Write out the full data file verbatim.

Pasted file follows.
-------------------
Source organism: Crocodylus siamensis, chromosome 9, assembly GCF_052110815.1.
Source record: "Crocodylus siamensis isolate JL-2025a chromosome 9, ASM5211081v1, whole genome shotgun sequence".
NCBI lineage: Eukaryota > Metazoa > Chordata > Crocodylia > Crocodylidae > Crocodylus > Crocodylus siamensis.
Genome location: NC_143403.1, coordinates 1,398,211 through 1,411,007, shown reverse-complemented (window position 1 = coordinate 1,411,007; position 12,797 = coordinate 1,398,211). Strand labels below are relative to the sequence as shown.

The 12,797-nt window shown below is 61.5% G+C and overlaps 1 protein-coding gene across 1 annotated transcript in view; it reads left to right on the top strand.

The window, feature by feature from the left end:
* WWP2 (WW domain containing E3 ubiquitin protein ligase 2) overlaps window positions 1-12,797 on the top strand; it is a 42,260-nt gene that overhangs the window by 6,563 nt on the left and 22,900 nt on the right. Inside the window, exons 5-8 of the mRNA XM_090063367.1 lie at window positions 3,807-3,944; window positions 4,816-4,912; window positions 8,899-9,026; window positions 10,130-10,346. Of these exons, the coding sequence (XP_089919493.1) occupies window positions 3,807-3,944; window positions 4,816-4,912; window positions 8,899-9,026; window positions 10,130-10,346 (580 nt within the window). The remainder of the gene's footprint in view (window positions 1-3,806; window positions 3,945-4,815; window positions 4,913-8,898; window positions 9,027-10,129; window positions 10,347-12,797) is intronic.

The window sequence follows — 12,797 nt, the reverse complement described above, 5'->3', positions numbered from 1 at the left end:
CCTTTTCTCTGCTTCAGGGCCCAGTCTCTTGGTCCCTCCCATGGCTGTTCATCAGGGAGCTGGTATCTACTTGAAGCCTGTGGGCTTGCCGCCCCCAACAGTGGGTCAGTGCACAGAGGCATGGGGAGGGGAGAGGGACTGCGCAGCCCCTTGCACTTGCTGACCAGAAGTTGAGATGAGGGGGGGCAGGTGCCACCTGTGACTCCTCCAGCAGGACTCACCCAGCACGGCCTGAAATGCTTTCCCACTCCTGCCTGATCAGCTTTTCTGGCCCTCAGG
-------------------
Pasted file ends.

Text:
Source organism: Crocodylus siamensis, chromosome 9, assembly GCF_052110815.1.
Source record: "Crocodylus siamensis isolate JL-2025a chromosome 9, ASM5211081v1, whole genome shotgun sequence".
NCBI lineage: Eukaryota > Metazoa > Chordata > Crocodylia > Crocodylidae > Crocodylus > Crocodylus siamensis.
Genome location: NC_143403.1, coordinates 1,398,211 through 1,411,007, shown reverse-complemented (window position 1 = coordinate 1,411,007; position 12,797 = coordinate 1,398,211). Strand labels below are relative to the sequence as shown.

The 12,797-nt window shown below is 61.5% G+C and overlaps 1 protein-coding gene across 1 annotated transcript in view; it reads left to right on the top strand.

The window, feature by feature from the left end:
* WWP2 (WW domain containing E3 ubiquitin protein ligase 2) overlaps window positions 1-12,797 on the top strand; it is a 42,260-nt gene that overhangs the window by 6,563 nt on the left and 22,900 nt on the right. Inside the window, exons 5-8 of the mRNA XM_090063367.1 lie at window positions 3,807-3,944; window positions 4,816-4,912; window positions 8,899-9,026; window positions 10,130-10,346. Of these exons, the coding sequence (XP_089919493.1) occupies window positions 3,807-3,944; window positions 4,816-4,912; window positions 8,899-9,026; window positions 10,130-10,346 (580 nt within the window). The remainder of the gene's footprint in view (window positions 1-3,806; window positions 3,945-4,815; window positions 4,913-8,898; window positions 9,027-10,129; window positions 10,347-12,797) is intronic.

The window sequence follows — 12,797 nt, the reverse complement described above, 5'->3', positions numbered from 1 at the left end:
CCTTTTCTCTGCTTCAGGGCCCAGTCTCTTGGTCCCTCCCATGGCTGTTCATCAGGGAGCTGGTATCTACTTGAAGCCTGTGGGCTTGCCGCCCCCAACAGTGGGTCAGTGCACAGAGGCATGGGGAGGGGAGAGGGACTGCGCAGCCCCTTGCACTTGCTGACCAGAAGTTGAGATGAGGGGGGGCAGGTGCCACCTGTGACTCCTCCAGCAGGACTCACCCAGCACGGCCTGAAATGCTTTCCCACTCCTGCCTGATCAGCTTTTCTGGCCCTCAGG